Artist Vanessa McKeown shines a light on her unique creative process. In partnership with Adobe Creator Collective.
Creator Stories is a series in support of the Adobe Creator Collective, a new collaborative hub intended to inspire others. Here, artist Vanessa McKeown shines a light on her unique creative process – which sees her creating images and scenes that feel completely new.
As an artist, Vanessa McKeown revels in subverting expectations. Working with everyday objects – balloons, cigarette packets, food – she’s less interested in images you’ve seen before. Instead, it’s about blending different ideas and materials, in order to create something entirely new. Take, for instance, her project Fruloons & Vegaloons, in which she constructs a series of inflatable fruits and vegetables from items collected in and around her house and garden.
It’s an approach that has proved popular: today, she boasts an impressive archive of work, and almost 120,000 followers on Instagram. The uniqueness of her process marks her out as a key member of the Adobe Creator Collective, an online creative community seeking to unite artists from across Europe. The platform exists to champion authenticity, and inspire others to create: the collective offer tips and advice to Adobe users, with Adobe providing free assets for up-and-coming creators to get started themselves.
Below, McKeown reflects on her journey up to now, and explains how her distinctive process ensures she remains unshackled as a creator.
Tell us about your creative process. How do you tackle a new project or idea? Do you sketch or mock up your ideas before moving into execution?
I usually try to think of 100 ideas – not that it ever happens. Normally I’ll end up with around 30 terrible ones, and maybe five decent ones to choose from. Often, I’ll think one idea is not good enough and then in a weeks’ time I’ll look back and think, “This is all right, what was I thinking?!” With client work, I try to make a rough mockup or a sketch, which really helps when taking the photo. However, when it comes to my personal work, I’m much freer with how it’s going to look. I like to experiment and try new things out.
Any tips on beating creative blocks?
This happens to me all the time! Here are a few things that help me out. One: the first thing is to chill out. Two: keep in the back of your mind that something will come eventually. Mindset is important. Three: look at anything visual… blogs, internet library archives of old books – even things unrelated to what you’re doing. I feel like your mind connects things without you knowing, and in a few hours you will be out of your creative block! Four: If none of that works, take a walk to clear your head.
How did you first get into photography? Did you experiment with other areas before landing on still life?
I started photography on the weekends in my kitchen – I had a full-time job doing something else at the time. I began taking photos of simple objects on a colourful background with natural light. I liked the idea of doing still life, as I had a lot of control over it and only had to rely on myself. I also didn’t have to go anywhere to create. The best experiment I did was [taking] tomatoes [and turning them into] my Fruloon picture. I had some balloons and tomatoes lying around and BAM, I combined them!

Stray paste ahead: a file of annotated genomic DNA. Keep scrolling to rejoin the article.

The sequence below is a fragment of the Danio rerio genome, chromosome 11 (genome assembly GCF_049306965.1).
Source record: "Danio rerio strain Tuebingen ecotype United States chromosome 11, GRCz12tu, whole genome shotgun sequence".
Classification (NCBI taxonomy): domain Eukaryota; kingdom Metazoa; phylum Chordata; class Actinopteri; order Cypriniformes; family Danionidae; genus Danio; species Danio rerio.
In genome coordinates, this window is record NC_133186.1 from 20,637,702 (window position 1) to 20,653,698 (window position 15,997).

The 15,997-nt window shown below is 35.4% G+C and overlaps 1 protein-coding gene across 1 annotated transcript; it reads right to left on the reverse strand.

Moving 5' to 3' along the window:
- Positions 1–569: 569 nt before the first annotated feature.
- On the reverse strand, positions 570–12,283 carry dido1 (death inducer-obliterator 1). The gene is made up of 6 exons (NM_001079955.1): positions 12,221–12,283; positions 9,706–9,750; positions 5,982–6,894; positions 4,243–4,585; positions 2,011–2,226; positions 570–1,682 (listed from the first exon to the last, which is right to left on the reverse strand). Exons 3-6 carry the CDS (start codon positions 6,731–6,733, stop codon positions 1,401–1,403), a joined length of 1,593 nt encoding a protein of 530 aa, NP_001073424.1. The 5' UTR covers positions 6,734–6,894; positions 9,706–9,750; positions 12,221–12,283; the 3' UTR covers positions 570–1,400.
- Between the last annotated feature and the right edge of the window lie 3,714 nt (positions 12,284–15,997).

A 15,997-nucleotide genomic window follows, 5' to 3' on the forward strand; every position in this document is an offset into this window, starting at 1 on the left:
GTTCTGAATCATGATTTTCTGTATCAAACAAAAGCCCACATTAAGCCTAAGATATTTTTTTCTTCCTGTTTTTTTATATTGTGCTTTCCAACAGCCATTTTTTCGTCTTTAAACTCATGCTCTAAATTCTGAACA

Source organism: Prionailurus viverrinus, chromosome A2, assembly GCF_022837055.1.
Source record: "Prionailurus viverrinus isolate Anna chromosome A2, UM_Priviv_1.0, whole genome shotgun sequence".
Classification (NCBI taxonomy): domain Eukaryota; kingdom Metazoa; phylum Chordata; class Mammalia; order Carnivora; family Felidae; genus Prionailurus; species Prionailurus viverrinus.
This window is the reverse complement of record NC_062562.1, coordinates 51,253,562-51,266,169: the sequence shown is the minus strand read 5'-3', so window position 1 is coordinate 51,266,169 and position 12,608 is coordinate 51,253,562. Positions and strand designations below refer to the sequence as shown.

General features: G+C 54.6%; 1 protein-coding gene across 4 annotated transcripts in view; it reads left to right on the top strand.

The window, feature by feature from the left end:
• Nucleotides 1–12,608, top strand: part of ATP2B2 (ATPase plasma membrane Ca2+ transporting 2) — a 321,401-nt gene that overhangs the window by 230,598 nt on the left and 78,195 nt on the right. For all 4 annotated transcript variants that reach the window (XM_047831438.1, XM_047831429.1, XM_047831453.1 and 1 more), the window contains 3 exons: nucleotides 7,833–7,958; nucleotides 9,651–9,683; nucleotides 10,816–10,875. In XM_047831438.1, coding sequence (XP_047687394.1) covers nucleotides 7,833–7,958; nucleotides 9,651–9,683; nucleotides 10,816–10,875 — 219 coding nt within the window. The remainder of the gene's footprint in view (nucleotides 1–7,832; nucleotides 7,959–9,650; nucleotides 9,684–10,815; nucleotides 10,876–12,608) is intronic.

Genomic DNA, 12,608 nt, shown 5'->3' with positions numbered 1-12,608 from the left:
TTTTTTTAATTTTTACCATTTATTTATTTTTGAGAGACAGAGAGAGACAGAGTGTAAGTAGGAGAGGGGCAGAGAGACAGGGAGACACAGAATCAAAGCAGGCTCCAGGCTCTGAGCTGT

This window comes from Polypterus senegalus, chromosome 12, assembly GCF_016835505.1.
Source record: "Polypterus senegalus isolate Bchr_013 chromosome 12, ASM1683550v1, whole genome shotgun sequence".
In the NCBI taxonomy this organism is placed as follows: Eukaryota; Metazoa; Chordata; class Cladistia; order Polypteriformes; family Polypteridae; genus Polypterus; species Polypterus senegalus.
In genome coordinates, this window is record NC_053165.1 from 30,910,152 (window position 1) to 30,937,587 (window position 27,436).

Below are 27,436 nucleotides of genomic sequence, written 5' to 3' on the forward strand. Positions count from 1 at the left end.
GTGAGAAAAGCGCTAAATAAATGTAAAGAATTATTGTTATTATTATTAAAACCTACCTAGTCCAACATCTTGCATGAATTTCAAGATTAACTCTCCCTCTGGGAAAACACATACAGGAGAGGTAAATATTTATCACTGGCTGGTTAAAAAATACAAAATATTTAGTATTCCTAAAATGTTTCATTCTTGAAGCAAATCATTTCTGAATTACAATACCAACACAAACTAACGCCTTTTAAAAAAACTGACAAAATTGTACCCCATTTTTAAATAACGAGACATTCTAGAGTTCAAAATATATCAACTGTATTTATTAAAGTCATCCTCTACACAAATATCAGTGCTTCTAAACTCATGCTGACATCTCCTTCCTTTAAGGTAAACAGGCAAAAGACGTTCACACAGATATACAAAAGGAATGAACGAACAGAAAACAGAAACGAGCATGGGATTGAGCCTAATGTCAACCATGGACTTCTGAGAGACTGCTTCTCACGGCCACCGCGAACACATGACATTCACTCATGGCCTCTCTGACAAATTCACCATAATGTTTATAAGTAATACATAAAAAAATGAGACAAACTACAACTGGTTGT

I remember thinking, ‘This is what I should be doing’. It felt more fun to combine things and create a new image no one had seen before – for me anyway. I sometimes try taking nice, simple photos of things, or even landscape photos. I see so many talented photographers making beautiful work and I’m in awe. However, when I do it, it doesn’t feel very me. My brain is like, ‘No! Make it stranger, do something else’.
Any tips for those starting out in the world of still-life photography?
When starting out, don’t worry too much about equipment and crazy setups. All you need is natural light. A cloudy day is great for soft lighting, and a sunny day is perfect for harsh shadows. Adobe Photoshop has always been a lifesaver for helping improve the pictures afterwards. I think it’s best to learn and improve as you go, and I love this quote by Arthur Ashe: “Start where you are. Use what you have. Do what you can.”
What’s your dream project? Something you’d love to do but haven’t had the chance yet.
I’d love to make giant sculptures of my work.
Do you retouch your own work?
Yes, I retouch of all my work. I’m still learning but I find using online tutorials the best way to pick up new things, as well as trial and error.
Do you collaborate often? How do you tackle that process?
I haven’t collaborated [with anyone] yet. I’d love to, though. Maybe I need to find a sculptor. Jeff Koons, you busy?!
Tell us an artwork or photograph by another artist that you have hanging in your room/house, and why?
I actually don’t have many things hanging up. But I do have a collection of souvenir patches I framed. I did a few road trips around America and collected them – I’m pretty obsessed with them, they’re quite graphic and I like that. I don’t know why they seem nostalgic as I never had patches as a kid. Maybe in my previous life I did. But I find the places I went to inspiring, so it’s nice to look at them now again and remind myself of good times. Some of the patches were quite touristy, but I did find some in Palm Springs by an artist called Meagan Rose Dowling – she has a shop that sells the cutest patches I’ve ever seen.
The Adobe Creator Collective project showcases the best new art, design and illustration talent weekly, connecting artists with the wider Adobe community. Want to be inspired? Visit creativecloud.adobe.com
Published 29 Nov 2021